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Industrial-scale radio frequency treatments for insect control in lentils
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Radio frequency (RF) treatments are considered to be a potential postharvest technology for disinfesting legumes of internal seed pests such as the cowpea weevil. After treatment protocols are shown to control postharvest insects without significant quality degradation, it is important to scale-up laboratory RF treatments to industrial level applications. A 27.12 MHz, 6 kW RF unit with a built-in forced hot air system was used to conduct industrial scale-up studies. A treatment protocol was designed to provide 100% cowpea weevil mortality combined RF with forced hot air to heat product to 60 °C for 10 min, followed by forced ambient air cooling for 20 min. An electrode gap (14.0 cm) was chosen based on the electric current and heating time, and conveyor belt speed was set to 7.5 m/h. Heating uniformity was evaluated by measuring post-treatment surface temperatures with a thermal image camera and interior temperatures with thermocouples. Changes in moisture content, color and germination were used to evaluate treatment effects on product quality. Finally, the RF system heating efficiency and throughput were calculated. Results showed that heating uniformity and quality of lentils in continuous RF treatment with hot air and movement were acceptable, the average heating efficiency of the RF system was 76.5% and throughput was 208.7 kg/h. The average energy efficiency and throughput of the RF system provided sufficient data to develop an industrial-scale RF process as an alternative to chemical fumigation.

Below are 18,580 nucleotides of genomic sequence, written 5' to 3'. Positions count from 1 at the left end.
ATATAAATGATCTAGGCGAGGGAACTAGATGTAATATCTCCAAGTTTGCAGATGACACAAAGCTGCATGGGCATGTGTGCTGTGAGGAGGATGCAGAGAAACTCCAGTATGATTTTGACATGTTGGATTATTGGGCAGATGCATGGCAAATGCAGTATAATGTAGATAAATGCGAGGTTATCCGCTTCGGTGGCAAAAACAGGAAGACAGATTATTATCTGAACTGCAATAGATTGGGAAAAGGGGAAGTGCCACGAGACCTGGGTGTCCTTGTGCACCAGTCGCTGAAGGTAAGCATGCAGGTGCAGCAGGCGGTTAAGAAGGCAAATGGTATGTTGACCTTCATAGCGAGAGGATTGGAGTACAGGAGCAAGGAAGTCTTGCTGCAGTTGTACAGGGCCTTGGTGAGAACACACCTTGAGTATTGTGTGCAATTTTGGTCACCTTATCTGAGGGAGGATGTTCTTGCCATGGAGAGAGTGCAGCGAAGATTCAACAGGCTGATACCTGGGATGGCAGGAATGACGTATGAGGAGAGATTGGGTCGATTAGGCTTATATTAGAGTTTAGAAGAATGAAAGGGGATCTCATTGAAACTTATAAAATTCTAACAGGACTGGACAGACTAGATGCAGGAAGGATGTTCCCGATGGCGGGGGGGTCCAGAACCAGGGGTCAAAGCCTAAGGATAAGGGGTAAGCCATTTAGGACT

Journal of stored products research 2012 Jan., v. 48
Journal Articles, USDA Authors, Peer-Reviewed
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